Mix sugar and spices in a small bowl and set aside.

Spread some cream cheese on one side of chops. Sprinkle on some sugar-spice mix. Roll chops and wrap with one slice of bacon. Use a tooth pick or two to hold in place.

Arrange prepared chops into a 13 X 9 inch glass baking dish.

Next add melted butter to sugar-spice mix, and incorporate.  Add cut carrots to a 13 X 9 glass baking dish and mix in sugar-spice.

Roast both prepared baking dishes for 30 minutes, or until pork is cook.

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Cast Iron Seared and Broiled Salmon With Fruit And Herb Salsa

Cast Iron Seared and Baked Salmon with Fruit and Herb Salsa

The website Yummly boasts over 493 different pan seared salmon recipes, and we have one for you that you are sure to enjoy.

We pan seared and broiled salmon steaks in a cast iron skillet. The exciting thing about that for us was, the cast iron skillet we used is black enamel coated, so there is no seasoning or special care needed, as there is with a traditional cast iron pot or skillet.

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Read More: How to Care for Your Cast Iron Cookware

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The Science of Cooking explains the purpose of searing meat, noting the process is called  the “Maillard Reaction,” and is not to be confused with “Caramelization.”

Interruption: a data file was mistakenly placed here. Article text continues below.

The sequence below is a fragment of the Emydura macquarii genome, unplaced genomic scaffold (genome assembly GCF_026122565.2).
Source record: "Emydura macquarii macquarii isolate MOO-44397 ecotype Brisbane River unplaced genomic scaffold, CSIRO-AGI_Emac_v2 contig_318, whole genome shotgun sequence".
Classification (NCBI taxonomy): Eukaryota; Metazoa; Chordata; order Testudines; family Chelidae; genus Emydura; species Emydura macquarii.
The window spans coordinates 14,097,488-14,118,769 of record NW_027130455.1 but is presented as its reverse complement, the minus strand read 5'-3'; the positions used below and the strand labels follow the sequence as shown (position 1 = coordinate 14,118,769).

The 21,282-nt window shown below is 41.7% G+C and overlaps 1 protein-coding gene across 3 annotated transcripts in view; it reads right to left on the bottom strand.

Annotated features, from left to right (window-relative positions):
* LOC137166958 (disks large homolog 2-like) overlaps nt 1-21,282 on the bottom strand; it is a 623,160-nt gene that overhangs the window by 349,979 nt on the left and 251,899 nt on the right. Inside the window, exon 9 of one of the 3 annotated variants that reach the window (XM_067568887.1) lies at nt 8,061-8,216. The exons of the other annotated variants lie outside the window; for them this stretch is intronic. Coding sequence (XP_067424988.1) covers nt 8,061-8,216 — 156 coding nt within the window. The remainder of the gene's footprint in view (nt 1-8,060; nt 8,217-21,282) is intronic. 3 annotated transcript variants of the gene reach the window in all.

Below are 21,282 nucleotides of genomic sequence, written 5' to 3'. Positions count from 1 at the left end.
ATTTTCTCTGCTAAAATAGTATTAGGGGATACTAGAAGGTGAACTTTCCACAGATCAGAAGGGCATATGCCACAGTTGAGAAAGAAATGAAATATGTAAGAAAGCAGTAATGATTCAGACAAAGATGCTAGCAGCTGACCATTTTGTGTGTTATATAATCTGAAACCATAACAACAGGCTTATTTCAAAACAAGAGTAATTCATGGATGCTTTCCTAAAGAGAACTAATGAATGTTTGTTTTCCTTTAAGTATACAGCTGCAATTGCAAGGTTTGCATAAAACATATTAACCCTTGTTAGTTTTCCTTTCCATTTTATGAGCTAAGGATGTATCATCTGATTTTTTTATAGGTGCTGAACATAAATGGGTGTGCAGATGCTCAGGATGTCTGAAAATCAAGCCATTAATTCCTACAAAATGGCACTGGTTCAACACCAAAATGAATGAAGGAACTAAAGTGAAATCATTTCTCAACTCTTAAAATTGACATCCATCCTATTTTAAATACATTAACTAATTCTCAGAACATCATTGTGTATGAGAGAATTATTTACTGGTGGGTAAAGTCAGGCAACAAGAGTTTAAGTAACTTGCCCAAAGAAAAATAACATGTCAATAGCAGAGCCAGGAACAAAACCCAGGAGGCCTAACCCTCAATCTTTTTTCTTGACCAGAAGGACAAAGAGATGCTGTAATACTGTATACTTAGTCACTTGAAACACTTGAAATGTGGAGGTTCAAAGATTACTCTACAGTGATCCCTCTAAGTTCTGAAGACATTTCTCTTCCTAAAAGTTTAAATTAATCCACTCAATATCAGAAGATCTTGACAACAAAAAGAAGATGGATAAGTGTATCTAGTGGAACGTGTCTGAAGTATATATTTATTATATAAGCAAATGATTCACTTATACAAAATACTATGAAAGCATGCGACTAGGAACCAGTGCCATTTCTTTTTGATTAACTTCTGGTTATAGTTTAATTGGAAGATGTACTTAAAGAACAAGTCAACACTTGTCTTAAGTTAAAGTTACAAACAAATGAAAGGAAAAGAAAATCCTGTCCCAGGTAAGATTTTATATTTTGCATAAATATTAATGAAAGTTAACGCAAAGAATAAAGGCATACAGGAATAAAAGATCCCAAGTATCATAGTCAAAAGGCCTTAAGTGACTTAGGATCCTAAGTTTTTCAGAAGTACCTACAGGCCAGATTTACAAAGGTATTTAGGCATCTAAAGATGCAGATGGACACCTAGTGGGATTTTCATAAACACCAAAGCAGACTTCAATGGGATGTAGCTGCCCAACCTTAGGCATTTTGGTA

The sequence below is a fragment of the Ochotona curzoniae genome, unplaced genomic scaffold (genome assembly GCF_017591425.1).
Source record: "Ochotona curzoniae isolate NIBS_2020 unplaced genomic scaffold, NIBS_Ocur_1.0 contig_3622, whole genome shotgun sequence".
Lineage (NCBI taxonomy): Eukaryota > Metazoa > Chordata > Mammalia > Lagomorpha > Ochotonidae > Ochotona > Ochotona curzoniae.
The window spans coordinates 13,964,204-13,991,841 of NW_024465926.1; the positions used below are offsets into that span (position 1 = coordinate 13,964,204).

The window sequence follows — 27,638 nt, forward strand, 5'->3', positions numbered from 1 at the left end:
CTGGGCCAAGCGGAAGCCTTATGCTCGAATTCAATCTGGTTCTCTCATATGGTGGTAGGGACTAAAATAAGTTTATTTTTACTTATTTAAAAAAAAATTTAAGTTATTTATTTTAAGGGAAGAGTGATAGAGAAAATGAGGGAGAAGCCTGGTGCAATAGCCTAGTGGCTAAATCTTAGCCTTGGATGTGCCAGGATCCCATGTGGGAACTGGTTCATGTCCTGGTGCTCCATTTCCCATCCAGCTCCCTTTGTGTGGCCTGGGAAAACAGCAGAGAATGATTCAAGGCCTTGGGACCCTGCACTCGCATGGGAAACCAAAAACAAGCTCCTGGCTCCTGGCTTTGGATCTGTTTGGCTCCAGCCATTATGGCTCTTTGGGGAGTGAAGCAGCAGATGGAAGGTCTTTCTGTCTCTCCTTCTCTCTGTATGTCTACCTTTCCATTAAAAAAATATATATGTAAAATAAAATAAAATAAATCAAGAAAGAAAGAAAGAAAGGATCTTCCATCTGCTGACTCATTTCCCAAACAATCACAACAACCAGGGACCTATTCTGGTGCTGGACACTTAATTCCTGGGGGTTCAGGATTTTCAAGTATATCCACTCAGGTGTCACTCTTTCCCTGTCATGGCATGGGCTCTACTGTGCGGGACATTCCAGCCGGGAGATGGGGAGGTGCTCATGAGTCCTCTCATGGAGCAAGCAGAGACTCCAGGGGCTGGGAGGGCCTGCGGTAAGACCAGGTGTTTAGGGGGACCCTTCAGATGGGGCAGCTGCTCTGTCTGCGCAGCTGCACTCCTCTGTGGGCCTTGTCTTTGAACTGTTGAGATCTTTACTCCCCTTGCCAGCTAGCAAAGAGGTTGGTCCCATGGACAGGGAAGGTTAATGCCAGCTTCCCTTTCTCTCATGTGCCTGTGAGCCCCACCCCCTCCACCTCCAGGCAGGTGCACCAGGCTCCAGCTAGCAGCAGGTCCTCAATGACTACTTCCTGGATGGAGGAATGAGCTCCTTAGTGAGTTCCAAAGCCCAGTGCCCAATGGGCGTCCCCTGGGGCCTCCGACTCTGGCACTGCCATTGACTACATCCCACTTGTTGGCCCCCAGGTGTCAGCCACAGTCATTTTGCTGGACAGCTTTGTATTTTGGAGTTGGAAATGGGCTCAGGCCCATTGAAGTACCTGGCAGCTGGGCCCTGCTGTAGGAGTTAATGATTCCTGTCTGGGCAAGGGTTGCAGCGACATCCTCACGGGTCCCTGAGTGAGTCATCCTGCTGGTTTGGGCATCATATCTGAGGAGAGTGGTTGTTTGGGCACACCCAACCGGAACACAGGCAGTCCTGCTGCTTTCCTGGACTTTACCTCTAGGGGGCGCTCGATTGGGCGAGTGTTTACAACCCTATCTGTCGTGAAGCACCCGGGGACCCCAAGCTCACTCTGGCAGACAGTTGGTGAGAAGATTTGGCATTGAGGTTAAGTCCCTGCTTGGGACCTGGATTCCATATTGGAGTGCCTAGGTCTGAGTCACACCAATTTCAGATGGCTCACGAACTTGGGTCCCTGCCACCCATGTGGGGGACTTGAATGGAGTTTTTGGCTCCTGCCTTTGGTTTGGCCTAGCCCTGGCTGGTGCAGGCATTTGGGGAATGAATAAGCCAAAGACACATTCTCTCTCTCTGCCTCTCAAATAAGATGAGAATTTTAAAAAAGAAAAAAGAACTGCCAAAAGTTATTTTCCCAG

When searing meat, hundreds of different flavor compounds are created. When heated, these compounds break down to form new flavor. Each type of meat being seared has a very distinctive set of flavor compounds that are formed during the Maillard reaction.

The important thing about the Maillard reaction isn’t the color—, it’s the flavors and aromas.

The Modernist Cuisine explains that temperatures need to be high to bring about the Maillard reaction, but as long as the food is very wet, its temperature won’t climb above the boiling point of water.

Now for our featured recipe: – Cast Iron Seared and Broiled Salmon With Fruit And Herb Salsa – and here is what you will need.

First prepare the Fruit and Her Salsa, and refrigerate for later.

1 cup diced peaches, fresh or frozen

3/4 cup diced mango, fresh or frozen

2 mini red sweet peppers, seeded and diced

1/4 cup diced red onion

5 leaves of fresh mint, leaves chopped

1 spring thyme, leaves only, discard steams

1/4 cup Italian parsley

Juice of 1/2 lime

1/2 teaspoon Himalayan salt

cast iron cooking with avocado oilPrepare and mix together all ingredients in a medium bowl. Top and refrigerate until ready to use.

Now prepare your salmon steaks. You will need the following for two servings.

2 salmon steaks, skin on

3 to 4 tablespoons avocado oil, smoke point to 500 degrees

3-4  cups Arugula

Salmon steaks in a cast iron skilletHeat oven on broil. Next, lightly drizzle avocado oil (heat safe to 500 degrees) into a cast iron oven-safe skillet over medium-high heat.  Add salmon steaks to heated skillet and sear on each side for 2 minutes.

turning salmon steaksPlace skillet in pre-heated oven under the broiler for 7 to 10 minutes, turning steaks about every 3 minutes.